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Vulvar Cancer. Kathleen M. Schmeler, M.D. Assistant Professor Department of Gynecologic Oncology. Vulvar Cancer. 4th most common gynecologic cancer in USA (following uterus, ovary and cervix) Comprises 5% of gynecologic malignancies

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vulvar cancer

Vulvar Cancer

Kathleen M. Schmeler, M.D.

Assistant Professor

Department of Gynecologic Oncology

vulvar cancer2
Vulvar Cancer

4th most common gynecologic cancer in USA (following uterus, ovary and cervix)

Comprises 5% of gynecologic malignancies

There are an estimated 3,500 new cases and 870 associated deaths per year in USA

Mean age at diagnosis is 65y, but is decreasing

vulvar cancer3
Vulvar Cancer

Risk Factors:

Cigarette smoking

Human Papilloma Virus (HPV) infection

Immunosuppression

Chronic vulvar conditions such as lichen sclerosus

VIN/CIN

Prior history of cervical cancer

vulvar cancer4
Vulvar Cancer

Two pathways of vulvar carcinogenesis:

HPV infection (60%)

Chronic inflammatory (vulvar dystrophy) or autoimmune processes

clinical manifestations
Clinical Manifestations

Most patients present with a single vulvar plaque, ulcer or mass

Labia majora is the most common site

Lesions are multifocal in 5% of cases so complete examination of the vulva, perianal area, vagina and cervix is required

A synchronous second malignancy is found in 22% of cases, usually CIN/cervical cancer

clinical manifestations12
Clinical Manifestations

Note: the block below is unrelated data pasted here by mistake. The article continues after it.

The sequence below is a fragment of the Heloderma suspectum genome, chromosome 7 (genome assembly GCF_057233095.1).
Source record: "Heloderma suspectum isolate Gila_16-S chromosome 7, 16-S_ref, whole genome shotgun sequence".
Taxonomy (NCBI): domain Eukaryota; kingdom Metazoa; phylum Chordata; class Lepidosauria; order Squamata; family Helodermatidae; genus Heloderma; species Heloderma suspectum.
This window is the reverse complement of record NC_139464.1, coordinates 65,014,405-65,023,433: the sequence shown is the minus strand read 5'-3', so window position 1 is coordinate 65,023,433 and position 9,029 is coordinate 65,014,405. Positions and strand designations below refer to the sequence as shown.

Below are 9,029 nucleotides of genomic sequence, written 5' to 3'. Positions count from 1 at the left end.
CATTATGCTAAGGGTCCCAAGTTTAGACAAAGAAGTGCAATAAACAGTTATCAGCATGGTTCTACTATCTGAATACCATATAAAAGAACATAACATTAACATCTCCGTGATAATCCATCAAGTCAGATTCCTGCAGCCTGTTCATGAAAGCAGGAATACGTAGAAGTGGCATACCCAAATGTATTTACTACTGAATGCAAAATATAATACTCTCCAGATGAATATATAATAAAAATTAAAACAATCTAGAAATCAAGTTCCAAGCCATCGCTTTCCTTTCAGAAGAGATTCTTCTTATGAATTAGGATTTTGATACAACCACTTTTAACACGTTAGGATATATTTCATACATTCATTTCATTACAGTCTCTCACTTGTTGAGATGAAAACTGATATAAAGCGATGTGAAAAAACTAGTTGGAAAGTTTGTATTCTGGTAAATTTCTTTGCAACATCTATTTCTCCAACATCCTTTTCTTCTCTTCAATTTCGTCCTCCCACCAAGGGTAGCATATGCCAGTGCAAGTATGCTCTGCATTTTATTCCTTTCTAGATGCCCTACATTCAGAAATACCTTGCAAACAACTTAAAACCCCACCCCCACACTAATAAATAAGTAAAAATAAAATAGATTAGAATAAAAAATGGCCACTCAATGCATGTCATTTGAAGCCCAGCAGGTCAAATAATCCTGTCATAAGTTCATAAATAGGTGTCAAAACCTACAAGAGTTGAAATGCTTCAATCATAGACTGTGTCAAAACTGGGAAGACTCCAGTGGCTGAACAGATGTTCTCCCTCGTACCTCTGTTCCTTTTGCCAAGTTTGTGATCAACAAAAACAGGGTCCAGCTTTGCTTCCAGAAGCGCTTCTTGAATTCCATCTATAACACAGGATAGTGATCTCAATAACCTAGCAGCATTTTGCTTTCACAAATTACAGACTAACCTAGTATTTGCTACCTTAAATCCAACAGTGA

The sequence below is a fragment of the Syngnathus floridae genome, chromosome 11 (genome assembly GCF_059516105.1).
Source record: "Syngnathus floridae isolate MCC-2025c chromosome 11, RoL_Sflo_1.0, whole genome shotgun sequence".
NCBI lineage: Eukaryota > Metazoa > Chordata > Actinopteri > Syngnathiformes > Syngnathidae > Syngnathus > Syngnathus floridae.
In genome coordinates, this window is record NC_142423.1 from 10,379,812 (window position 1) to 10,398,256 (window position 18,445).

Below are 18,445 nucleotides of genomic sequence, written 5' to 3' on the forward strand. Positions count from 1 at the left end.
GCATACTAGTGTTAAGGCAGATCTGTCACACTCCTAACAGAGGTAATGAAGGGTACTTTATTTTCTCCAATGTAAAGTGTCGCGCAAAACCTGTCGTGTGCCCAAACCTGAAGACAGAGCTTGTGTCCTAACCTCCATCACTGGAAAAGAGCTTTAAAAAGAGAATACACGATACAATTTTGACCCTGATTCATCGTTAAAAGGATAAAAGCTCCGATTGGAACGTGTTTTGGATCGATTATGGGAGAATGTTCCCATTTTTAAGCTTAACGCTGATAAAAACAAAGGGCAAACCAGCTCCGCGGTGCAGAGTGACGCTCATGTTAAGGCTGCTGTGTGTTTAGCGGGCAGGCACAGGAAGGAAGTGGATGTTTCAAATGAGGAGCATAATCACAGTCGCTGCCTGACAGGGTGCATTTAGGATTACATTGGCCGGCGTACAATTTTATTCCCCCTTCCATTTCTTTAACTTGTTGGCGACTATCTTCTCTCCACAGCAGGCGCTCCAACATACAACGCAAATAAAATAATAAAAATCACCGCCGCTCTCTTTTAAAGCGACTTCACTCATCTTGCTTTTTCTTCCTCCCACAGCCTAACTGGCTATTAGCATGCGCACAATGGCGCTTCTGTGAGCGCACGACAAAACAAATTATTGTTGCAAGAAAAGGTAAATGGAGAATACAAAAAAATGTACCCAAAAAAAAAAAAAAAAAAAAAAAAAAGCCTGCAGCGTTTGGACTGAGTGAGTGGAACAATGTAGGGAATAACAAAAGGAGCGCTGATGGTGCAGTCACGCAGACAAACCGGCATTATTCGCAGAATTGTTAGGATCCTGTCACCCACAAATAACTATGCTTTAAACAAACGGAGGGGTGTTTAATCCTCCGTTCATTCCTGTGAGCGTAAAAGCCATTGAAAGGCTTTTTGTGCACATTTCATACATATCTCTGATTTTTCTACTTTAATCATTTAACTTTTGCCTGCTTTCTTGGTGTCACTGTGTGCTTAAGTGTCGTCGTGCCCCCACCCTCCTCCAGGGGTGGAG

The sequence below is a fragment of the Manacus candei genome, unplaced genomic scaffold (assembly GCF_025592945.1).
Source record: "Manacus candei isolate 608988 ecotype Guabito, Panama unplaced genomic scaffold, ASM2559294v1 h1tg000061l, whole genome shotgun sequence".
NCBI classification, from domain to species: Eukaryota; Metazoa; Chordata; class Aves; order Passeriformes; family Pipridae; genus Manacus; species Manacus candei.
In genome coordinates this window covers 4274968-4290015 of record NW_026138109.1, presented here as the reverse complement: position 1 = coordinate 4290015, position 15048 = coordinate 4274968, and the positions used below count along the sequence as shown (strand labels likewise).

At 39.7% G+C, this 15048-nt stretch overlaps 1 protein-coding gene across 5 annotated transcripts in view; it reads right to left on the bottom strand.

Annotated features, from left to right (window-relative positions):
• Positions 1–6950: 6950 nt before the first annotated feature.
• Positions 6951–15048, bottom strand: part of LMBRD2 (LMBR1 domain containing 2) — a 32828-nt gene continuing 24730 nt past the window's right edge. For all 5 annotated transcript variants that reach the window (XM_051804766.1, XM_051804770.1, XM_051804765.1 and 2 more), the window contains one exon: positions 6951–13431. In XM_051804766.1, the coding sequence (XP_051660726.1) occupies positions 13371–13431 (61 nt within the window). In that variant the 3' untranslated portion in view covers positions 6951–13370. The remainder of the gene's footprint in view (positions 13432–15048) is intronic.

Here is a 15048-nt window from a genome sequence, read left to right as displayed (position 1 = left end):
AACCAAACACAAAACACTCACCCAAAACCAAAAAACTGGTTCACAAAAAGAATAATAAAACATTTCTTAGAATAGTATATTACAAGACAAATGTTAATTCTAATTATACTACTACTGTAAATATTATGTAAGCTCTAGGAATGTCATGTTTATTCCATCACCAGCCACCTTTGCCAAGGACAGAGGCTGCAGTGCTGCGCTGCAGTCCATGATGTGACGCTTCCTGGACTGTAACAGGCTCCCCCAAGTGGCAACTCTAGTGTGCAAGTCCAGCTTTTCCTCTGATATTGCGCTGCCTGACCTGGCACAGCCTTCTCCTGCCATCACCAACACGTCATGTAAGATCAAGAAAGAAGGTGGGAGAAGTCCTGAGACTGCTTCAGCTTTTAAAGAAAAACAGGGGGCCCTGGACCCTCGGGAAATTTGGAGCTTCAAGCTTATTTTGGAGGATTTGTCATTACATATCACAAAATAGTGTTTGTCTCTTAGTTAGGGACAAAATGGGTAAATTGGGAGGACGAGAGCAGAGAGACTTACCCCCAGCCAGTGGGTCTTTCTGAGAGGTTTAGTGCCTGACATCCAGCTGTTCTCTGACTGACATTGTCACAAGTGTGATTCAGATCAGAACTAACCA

Pruritus is the most common presenting symptom (especially if associated with vulvar dystrophy such as lichen sclerosus)

Vulvar bleeding or discharge

Dysuria

Enlarged groin lymph node

diagnosis
Diagnosis

Biopsy of gross lesions

If no gross lesion present but high clinical suspicion, perform colposcopy with 5% acetic acid solution

types of vulvar cancer
Types of Vulvar Cancer

Squamous cell carcinoma (>90% of cases)

Melanoma

Sarcoma

Basal cell carcinoma

Verrucous carcinoma

Adenocarcinoma (Bartholin gland)

Breast carcinoma (ectopic breast tissue in milk line that extends to perineum)

squamous cell carcinoma scca
Squamous Cell Carcinoma (SCCA)

Most common type (>90%)

Two subtypes:

1. Warty/Basaloid:

associated with HPV infection

younger women

2. Keratinizing/Simplex/Differentiated:

associated with vulvar dystrophies (e.g. lichen sclerosus)

NOT HPV related

older women

treatment of scca vulva20
Treatment of SCCA Vulva

Historically all patients were treated with radical vulvectomy and en-bloc inguinal-femoral lymphadenectomy through one incision (“Butterfly” or “Longhorn” incision)

Significant morbidity was associated with this approach, including wound breakdown, lymphedema and sexual dysfunction

Alternative surgical procedures that remove less of the vulva and surrounding skin are now used (“three-incision technique”)

treatment of scca vulva22
Treatment of SCCA Vulva

Wide Radical Excision (WRE):

Excision of vulvar lesion down to the fascia of the urogenital diaphragm

2 cm tumor-free margin